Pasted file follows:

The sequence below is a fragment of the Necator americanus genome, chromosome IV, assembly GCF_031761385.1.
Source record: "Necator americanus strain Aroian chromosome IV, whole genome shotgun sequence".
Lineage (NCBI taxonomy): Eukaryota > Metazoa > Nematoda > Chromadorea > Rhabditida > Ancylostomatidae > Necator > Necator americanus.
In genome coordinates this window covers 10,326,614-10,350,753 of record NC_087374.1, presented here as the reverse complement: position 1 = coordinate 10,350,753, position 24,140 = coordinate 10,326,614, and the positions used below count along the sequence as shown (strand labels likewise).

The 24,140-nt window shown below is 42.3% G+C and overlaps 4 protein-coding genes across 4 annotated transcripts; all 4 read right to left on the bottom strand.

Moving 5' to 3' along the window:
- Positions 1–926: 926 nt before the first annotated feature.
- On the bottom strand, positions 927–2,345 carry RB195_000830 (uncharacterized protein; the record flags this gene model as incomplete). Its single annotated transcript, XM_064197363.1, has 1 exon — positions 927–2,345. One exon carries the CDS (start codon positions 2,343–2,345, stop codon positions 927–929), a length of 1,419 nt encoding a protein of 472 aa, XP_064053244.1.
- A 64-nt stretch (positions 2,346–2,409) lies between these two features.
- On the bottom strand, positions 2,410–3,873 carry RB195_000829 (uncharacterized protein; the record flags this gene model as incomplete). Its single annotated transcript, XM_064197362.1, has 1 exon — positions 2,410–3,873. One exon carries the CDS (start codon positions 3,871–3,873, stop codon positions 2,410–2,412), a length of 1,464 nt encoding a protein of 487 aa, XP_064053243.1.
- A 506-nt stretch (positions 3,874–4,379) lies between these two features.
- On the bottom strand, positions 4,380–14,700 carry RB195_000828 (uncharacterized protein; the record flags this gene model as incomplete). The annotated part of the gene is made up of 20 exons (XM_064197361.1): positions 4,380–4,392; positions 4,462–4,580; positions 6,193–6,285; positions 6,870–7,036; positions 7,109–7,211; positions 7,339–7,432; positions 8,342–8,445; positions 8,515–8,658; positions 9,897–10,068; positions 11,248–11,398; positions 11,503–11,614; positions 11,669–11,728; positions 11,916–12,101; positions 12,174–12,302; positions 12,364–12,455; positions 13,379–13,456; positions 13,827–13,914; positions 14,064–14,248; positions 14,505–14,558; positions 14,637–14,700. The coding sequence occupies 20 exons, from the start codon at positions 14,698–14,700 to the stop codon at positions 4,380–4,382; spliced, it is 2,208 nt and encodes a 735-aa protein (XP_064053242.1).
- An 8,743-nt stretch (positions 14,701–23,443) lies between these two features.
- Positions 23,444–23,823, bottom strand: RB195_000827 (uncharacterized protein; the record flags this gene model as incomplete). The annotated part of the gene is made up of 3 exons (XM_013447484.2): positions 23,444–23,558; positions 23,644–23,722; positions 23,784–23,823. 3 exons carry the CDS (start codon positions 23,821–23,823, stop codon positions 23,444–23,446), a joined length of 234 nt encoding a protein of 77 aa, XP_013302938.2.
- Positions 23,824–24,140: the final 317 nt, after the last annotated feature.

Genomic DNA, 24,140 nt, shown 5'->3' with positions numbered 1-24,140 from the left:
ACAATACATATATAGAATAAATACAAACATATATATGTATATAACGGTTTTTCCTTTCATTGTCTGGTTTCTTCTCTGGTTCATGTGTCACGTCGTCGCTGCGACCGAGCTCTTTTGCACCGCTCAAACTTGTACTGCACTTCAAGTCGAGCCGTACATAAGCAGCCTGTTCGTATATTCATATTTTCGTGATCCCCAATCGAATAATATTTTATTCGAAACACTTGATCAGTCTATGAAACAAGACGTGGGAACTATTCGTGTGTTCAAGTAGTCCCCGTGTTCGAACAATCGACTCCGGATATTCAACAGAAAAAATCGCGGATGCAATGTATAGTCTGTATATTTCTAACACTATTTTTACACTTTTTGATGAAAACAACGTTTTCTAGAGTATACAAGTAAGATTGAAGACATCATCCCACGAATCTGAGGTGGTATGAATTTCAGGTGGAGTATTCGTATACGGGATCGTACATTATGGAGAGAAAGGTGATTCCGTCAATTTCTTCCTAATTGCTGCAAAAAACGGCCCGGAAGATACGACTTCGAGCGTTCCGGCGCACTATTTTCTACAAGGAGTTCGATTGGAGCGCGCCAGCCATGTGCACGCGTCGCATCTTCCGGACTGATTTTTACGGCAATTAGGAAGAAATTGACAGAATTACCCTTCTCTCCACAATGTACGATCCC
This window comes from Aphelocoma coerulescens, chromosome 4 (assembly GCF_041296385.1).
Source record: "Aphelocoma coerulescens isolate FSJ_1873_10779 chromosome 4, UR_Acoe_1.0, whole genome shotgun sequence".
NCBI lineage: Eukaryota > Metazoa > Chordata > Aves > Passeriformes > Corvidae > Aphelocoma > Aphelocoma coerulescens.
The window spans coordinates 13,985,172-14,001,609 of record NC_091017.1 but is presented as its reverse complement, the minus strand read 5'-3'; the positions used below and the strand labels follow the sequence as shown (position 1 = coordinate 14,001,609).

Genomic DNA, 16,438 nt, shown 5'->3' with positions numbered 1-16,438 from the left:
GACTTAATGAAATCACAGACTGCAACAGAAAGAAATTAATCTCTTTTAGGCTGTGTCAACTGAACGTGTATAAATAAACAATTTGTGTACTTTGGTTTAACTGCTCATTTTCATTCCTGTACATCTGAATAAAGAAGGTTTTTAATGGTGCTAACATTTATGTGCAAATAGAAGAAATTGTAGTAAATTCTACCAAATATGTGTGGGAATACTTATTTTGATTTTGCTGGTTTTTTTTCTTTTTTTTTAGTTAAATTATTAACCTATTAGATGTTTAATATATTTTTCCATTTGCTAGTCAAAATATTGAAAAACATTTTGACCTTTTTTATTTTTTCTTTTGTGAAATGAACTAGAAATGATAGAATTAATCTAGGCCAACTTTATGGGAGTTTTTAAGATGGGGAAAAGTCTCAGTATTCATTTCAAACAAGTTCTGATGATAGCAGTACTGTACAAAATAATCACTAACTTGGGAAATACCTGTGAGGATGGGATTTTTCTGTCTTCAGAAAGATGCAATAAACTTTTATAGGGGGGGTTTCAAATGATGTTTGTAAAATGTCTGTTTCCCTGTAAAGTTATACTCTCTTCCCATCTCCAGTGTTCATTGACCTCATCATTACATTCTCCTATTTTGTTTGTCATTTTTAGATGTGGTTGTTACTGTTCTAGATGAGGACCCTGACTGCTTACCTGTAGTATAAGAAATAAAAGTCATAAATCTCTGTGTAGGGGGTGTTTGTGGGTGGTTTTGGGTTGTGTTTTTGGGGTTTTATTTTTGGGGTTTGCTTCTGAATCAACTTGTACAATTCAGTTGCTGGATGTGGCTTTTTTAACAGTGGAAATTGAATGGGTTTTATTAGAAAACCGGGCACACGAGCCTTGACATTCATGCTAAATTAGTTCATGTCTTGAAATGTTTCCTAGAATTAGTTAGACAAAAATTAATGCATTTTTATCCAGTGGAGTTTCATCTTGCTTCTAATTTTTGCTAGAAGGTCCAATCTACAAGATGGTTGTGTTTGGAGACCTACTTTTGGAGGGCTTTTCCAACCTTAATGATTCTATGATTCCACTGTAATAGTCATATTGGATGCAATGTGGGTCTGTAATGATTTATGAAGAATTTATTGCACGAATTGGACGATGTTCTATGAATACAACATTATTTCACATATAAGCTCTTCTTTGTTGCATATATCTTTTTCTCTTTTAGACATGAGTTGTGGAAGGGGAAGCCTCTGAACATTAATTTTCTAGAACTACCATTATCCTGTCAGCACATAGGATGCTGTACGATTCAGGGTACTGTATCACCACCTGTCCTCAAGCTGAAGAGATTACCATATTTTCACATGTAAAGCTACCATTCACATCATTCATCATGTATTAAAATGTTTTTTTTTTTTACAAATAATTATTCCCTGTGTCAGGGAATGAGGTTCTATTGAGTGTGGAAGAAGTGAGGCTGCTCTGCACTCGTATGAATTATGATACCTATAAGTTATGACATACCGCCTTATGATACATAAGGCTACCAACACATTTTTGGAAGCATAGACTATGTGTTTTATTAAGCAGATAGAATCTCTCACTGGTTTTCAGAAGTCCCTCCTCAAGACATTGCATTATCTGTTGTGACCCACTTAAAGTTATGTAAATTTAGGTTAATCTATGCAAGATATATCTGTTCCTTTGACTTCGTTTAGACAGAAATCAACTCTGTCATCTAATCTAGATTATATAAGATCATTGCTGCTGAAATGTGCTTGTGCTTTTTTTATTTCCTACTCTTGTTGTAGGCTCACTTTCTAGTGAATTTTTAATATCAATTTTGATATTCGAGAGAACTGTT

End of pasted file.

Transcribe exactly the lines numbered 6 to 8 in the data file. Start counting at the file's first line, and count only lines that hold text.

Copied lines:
Moving 5' to 3' along the window:
- Positions 1–926: 926 nt before the first annotated feature.
- On the bottom strand, positions 927–2,345 carry RB195_000830 (uncharacterized protein; the record flags this gene model as incomplete). Its single annotated transcript, XM_064197363.1, has 1 exon — positions 927–2,345. One exon carries the CDS (start codon positions 2,343–2,345, stop codon positions 927–929), a length of 1,419 nt encoding a protein of 472 aa, XP_064053244.1.